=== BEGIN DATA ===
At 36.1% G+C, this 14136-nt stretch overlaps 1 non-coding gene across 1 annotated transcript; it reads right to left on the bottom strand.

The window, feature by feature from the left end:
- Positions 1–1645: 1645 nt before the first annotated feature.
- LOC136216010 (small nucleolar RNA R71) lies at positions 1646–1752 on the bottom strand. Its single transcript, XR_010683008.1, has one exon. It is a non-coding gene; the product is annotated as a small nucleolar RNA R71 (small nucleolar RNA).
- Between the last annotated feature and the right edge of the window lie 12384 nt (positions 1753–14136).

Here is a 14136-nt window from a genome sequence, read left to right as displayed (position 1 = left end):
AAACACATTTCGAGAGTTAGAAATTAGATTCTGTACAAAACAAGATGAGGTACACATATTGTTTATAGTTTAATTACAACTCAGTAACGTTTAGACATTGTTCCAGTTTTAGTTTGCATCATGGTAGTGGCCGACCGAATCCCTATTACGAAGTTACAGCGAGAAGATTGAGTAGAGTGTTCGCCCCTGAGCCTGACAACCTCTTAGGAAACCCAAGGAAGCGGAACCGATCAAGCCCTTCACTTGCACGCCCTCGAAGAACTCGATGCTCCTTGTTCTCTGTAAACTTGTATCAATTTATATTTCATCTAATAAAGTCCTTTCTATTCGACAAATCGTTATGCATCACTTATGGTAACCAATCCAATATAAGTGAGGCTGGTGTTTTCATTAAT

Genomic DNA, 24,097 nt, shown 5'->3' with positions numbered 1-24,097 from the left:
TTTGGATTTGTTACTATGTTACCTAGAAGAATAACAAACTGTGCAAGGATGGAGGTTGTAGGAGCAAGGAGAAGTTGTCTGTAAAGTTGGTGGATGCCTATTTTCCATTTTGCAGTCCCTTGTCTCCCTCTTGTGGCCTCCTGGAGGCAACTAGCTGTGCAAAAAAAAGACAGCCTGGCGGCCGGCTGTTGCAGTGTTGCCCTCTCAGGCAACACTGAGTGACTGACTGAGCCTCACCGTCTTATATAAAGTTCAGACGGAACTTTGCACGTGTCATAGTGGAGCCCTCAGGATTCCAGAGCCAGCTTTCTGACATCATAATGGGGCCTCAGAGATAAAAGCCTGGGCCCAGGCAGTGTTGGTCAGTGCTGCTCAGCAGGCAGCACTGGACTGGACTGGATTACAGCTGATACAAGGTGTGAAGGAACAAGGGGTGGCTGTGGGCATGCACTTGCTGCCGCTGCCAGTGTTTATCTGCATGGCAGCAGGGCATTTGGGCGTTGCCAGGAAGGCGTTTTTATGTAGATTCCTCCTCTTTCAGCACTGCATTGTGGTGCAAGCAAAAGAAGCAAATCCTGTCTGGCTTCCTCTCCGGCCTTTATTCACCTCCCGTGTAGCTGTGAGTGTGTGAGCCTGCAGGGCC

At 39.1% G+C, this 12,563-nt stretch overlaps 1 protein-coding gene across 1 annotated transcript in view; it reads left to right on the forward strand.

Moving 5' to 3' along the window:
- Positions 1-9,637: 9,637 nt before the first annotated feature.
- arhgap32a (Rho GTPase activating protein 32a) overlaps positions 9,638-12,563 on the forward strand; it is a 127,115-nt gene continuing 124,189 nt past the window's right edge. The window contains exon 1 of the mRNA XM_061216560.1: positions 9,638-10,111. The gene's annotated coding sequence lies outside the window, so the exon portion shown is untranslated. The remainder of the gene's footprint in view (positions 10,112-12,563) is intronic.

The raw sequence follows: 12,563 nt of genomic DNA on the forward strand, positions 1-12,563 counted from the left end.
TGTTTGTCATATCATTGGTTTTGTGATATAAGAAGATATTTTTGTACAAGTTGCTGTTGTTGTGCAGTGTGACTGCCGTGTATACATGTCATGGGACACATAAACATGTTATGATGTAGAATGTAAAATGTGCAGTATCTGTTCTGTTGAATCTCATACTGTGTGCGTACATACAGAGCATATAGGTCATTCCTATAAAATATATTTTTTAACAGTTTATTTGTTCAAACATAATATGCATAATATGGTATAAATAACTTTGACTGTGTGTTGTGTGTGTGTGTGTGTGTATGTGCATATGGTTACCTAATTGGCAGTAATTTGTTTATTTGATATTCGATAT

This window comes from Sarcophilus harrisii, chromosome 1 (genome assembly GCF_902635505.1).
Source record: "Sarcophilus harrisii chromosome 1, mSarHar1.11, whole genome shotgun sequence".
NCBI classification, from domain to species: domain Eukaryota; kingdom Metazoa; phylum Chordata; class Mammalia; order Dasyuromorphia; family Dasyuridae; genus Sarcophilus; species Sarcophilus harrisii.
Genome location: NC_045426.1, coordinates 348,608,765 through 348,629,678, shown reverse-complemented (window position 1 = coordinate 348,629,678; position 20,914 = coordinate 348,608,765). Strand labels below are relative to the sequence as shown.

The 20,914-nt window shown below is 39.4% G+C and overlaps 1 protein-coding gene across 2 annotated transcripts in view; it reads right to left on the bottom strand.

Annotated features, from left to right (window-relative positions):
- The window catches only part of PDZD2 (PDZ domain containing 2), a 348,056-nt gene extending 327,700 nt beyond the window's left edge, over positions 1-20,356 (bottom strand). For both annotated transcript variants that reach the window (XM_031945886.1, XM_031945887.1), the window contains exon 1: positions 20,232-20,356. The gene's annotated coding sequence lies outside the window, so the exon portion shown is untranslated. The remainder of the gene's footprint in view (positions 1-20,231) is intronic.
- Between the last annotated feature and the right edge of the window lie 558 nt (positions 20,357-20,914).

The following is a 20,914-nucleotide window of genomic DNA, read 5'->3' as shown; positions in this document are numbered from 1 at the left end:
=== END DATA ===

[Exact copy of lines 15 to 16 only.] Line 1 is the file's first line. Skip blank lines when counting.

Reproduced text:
TGTTTGTCATATCATTGGTTTTGTGATATAAGAAGATATTTTTGTACAAGTTGCTGTTGTTGTGCAGTGTGACTGCCGTGTATACATGTCATGGGACACATAAACATGTTATGATGTAGAATGTAAAATGTGCAGTATCTGTTCTGTTGAATCTCATACTGTGTGCGTACATACAGAGCATATAGGTCATTCCTATAAAATATATTTTTTAACAGTTTATTTGTTCAAACATAATATGCATAATATGGTATAAATAACTTTGACTGTGTGTTGTGTGTGTGTGTGTGTGTATGTGCATATGGTTACCTAATTGGCAGTAATTTGTTTATTTGATATTCGATAT

This window comes from Sarcophilus harrisii, chromosome 1 (genome assembly GCF_902635505.1).